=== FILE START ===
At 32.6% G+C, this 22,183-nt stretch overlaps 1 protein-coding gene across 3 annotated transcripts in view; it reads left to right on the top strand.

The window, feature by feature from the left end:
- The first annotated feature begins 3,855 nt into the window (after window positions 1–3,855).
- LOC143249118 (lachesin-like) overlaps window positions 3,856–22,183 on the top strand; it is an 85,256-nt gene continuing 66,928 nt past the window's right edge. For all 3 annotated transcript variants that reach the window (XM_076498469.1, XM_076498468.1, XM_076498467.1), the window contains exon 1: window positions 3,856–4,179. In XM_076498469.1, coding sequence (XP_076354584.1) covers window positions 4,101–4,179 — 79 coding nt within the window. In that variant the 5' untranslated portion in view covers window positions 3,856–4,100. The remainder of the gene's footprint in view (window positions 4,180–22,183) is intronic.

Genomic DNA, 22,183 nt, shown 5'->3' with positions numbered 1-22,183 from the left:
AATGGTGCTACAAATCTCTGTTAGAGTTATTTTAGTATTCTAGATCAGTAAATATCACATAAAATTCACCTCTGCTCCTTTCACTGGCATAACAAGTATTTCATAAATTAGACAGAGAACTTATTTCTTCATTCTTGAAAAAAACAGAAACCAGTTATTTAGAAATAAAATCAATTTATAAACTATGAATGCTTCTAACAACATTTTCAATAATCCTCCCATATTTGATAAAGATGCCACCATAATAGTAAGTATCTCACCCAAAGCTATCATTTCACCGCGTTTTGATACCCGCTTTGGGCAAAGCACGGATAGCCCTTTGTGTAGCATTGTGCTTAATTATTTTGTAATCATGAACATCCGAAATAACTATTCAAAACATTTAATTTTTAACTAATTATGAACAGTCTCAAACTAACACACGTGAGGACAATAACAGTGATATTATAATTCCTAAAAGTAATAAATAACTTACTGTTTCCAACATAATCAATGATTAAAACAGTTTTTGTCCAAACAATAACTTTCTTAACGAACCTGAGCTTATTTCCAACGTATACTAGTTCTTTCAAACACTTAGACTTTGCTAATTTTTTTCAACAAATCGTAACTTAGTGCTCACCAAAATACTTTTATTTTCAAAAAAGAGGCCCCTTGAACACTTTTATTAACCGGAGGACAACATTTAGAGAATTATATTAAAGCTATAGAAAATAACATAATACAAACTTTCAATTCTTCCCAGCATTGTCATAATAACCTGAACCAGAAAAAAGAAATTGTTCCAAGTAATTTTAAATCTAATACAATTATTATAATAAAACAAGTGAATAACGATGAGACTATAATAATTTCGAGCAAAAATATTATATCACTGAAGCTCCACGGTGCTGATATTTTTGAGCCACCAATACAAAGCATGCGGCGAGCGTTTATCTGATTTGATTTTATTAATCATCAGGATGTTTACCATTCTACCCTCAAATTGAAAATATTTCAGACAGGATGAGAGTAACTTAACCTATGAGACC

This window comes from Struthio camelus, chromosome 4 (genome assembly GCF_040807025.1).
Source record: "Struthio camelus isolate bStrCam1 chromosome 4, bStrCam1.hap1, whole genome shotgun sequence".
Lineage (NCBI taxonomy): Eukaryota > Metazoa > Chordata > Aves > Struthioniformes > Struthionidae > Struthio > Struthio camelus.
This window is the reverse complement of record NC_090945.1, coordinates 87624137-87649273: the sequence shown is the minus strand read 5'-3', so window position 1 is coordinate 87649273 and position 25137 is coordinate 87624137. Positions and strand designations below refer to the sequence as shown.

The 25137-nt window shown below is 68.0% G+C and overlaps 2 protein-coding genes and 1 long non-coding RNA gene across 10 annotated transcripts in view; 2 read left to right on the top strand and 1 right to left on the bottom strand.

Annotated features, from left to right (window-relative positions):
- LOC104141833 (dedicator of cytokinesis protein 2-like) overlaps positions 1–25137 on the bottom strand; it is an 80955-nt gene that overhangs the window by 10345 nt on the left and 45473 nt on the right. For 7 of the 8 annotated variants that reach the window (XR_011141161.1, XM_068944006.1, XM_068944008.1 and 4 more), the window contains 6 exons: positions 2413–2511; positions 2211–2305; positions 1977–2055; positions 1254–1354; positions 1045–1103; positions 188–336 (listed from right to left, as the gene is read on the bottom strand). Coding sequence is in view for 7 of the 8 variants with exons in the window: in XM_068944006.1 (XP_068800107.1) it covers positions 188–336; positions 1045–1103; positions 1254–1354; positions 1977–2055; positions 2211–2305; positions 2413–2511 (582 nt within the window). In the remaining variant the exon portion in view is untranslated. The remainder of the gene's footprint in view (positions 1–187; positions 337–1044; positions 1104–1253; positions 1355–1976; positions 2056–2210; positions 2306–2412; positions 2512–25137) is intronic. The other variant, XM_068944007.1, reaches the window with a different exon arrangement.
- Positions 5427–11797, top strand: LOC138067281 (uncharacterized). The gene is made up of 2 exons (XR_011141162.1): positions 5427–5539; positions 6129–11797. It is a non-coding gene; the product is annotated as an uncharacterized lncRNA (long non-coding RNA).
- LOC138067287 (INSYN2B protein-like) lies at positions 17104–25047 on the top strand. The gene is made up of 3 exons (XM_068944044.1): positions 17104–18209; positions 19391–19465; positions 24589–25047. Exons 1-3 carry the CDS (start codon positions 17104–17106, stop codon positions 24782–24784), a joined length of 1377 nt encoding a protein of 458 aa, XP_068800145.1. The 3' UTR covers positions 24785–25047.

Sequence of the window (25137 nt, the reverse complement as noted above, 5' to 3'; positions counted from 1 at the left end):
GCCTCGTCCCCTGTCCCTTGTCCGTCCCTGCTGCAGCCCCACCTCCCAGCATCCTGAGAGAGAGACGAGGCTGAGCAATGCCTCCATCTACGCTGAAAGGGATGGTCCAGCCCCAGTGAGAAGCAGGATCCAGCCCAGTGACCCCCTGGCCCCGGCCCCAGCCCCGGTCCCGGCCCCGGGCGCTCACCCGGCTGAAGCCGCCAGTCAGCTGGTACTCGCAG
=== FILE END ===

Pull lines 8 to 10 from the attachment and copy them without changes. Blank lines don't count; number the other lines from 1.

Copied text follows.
Source record: "Struthio camelus isolate bStrCam1 chromosome 4, bStrCam1.hap1, whole genome shotgun sequence".
Lineage (NCBI taxonomy): Eukaryota > Metazoa > Chordata > Aves > Struthioniformes > Struthionidae > Struthio > Struthio camelus.
This window is the reverse complement of record NC_090945.1, coordinates 87624137-87649273: the sequence shown is the minus strand read 5'-3', so window position 1 is coordinate 87649273 and position 25137 is coordinate 87624137. Positions and strand designations below refer to the sequence as shown.